It was DeLancy's group that brought Parker's case to the attention of election officials and law enforcement – and Parker is not alone. His was one of 149 cases of suspected double-voting DeLancy says his group has turned over.

In Parker’s case, he was charged with voter fraud for votes in the Nov. 6, 2012, presidential election. He voted in person at his polling place in Spring Hill, Tenn. Authorities say that was after previously mailing in another vote by absentee ballot in Florida on Oct. 28, and yet another absentee ballot vote in North Carolina the following day. He pleaded guilty to felony voter registration and felony voting fraud in Rutherford County, N.C., last November, and was spared jail time under the law.
I think more of this than we would suspect goes on. I remember when I moved from D.C. where I'd filed absentee ballots from my parents' home in Florida to California for graduate school. I received unsolicited absentee ballots from Florida for several years. I could easily have voted in each state. It was not surprising to me that newspapers found thousandsof people had voted twice and thousands more were registered in both Florida and another state. And it seems to still be going on to some degree in Florida.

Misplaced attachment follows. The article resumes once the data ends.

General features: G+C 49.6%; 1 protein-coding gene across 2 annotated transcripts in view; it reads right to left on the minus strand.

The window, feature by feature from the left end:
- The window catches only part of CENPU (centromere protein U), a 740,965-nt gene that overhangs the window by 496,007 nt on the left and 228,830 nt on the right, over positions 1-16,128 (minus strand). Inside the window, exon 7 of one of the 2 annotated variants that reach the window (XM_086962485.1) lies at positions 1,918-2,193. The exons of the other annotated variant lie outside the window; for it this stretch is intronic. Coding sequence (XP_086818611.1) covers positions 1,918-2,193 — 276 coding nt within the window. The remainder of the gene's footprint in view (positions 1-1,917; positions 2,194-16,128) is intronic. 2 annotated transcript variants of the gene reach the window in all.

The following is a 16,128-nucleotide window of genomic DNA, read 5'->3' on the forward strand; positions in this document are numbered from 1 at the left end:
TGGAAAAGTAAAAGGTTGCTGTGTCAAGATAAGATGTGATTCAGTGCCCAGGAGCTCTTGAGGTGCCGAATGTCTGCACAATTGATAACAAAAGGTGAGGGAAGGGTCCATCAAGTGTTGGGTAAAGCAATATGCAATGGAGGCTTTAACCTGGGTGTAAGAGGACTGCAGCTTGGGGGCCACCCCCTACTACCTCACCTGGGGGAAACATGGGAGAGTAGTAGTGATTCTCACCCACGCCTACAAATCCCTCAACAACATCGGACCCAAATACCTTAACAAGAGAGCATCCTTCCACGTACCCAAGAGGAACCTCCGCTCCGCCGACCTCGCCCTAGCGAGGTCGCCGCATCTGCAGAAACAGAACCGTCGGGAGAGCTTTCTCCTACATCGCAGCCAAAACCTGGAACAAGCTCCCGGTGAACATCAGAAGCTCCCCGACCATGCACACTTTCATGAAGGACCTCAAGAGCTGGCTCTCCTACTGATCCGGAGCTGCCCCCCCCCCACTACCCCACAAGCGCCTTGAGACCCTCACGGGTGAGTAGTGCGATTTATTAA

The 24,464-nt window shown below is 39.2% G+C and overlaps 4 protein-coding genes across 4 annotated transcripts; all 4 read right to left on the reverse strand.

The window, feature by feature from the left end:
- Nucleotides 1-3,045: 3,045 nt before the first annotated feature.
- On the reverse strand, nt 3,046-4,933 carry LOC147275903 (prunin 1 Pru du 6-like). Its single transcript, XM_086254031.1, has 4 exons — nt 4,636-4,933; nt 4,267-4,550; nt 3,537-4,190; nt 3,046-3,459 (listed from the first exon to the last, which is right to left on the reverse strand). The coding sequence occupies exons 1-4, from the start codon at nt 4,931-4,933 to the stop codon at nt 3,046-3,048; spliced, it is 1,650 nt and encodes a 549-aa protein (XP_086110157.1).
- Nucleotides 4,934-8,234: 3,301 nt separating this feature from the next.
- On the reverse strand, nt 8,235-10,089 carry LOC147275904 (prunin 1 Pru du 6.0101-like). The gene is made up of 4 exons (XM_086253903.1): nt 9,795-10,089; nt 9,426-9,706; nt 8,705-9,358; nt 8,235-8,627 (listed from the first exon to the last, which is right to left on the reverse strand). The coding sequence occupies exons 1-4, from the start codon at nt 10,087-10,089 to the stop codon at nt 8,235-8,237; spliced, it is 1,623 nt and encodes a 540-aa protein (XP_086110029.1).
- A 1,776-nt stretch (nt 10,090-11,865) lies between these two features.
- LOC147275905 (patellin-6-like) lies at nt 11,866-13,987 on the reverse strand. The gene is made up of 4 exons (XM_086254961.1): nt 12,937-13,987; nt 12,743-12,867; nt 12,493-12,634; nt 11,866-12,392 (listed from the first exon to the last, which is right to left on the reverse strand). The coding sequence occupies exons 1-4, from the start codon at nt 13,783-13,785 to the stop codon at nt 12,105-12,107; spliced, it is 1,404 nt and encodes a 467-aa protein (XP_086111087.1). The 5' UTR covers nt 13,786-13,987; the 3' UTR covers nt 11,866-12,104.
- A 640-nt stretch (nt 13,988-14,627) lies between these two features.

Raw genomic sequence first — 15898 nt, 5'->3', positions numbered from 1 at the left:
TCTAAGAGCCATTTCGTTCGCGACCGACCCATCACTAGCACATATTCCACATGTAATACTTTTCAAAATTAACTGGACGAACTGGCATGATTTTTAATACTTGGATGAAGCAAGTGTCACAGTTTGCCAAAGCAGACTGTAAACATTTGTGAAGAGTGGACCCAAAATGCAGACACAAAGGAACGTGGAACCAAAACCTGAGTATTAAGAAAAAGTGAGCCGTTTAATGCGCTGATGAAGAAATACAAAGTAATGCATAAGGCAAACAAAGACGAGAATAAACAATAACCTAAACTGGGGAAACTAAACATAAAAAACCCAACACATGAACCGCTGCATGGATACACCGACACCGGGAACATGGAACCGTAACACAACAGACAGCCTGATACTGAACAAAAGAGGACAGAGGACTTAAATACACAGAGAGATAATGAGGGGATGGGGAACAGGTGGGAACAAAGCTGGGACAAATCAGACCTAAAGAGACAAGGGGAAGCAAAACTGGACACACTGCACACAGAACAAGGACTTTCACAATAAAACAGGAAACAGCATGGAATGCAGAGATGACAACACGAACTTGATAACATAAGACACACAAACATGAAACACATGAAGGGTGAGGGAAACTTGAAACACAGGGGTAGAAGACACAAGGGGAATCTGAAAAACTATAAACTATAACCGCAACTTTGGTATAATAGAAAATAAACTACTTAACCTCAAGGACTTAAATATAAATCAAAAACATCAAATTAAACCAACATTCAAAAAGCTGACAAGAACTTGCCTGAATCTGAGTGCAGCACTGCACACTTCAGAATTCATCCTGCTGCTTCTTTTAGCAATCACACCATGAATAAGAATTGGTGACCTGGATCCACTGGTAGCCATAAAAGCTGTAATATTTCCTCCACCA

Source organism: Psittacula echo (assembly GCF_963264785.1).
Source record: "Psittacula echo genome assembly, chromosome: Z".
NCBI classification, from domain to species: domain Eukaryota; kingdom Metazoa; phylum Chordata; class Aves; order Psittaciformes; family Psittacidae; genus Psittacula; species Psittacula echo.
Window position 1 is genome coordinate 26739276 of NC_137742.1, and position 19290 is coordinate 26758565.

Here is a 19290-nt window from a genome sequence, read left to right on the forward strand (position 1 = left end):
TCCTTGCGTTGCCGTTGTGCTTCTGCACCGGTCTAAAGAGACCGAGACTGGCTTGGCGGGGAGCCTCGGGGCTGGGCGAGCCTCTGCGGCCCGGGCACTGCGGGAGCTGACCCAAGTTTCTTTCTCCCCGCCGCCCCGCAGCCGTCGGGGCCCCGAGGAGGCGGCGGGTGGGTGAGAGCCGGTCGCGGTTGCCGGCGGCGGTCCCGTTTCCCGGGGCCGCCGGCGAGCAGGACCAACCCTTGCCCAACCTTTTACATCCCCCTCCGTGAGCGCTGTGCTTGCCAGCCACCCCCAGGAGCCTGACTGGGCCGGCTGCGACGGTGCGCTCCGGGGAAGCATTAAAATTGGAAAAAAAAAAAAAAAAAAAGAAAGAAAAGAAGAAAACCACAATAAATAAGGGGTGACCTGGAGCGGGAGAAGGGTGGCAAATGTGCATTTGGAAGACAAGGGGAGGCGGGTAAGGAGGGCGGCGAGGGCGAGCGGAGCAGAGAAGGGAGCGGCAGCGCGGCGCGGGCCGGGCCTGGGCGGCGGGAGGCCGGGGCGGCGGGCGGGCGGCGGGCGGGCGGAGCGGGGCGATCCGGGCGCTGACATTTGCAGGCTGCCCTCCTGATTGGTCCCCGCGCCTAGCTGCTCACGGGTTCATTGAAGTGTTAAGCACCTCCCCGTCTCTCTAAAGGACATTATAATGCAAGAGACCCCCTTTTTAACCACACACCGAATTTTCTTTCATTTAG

Sports leagues pulling their championship events from North Carolina are quite hypocritical.
There are countless other ways we can perceive the dishonesty in these groups’ commitment to fairness and inclusion for all. The NBA often organizes international basketball matches with teams from other countries, some of which—like Turkey—are far less progressive than the United States on LGBT rights. The NCAA, too, has a long history of hosting bowl games in countries like the Bahamas and Japan, which offer no sexual orientation or gender identity protections....

Given their love of inclusion, why haven’t the NBA or the NCAA pulled their operations in these regressive countries?
And what will the NCAA do when biological men want to compete in women's sports and vice versa?
This last policy development is most relevant to these professional sports leagues. The transgender movement has already de-sexed sports at levels both local and international. Why shouldn’t it encompass professional American sports leagues as well? Their exclusion from the golden rule of the trans movement—that identity trumps all—would be completely arbitrary. Indeed, by the NCAA’s own standards, it will have to comply with this inevitable demand.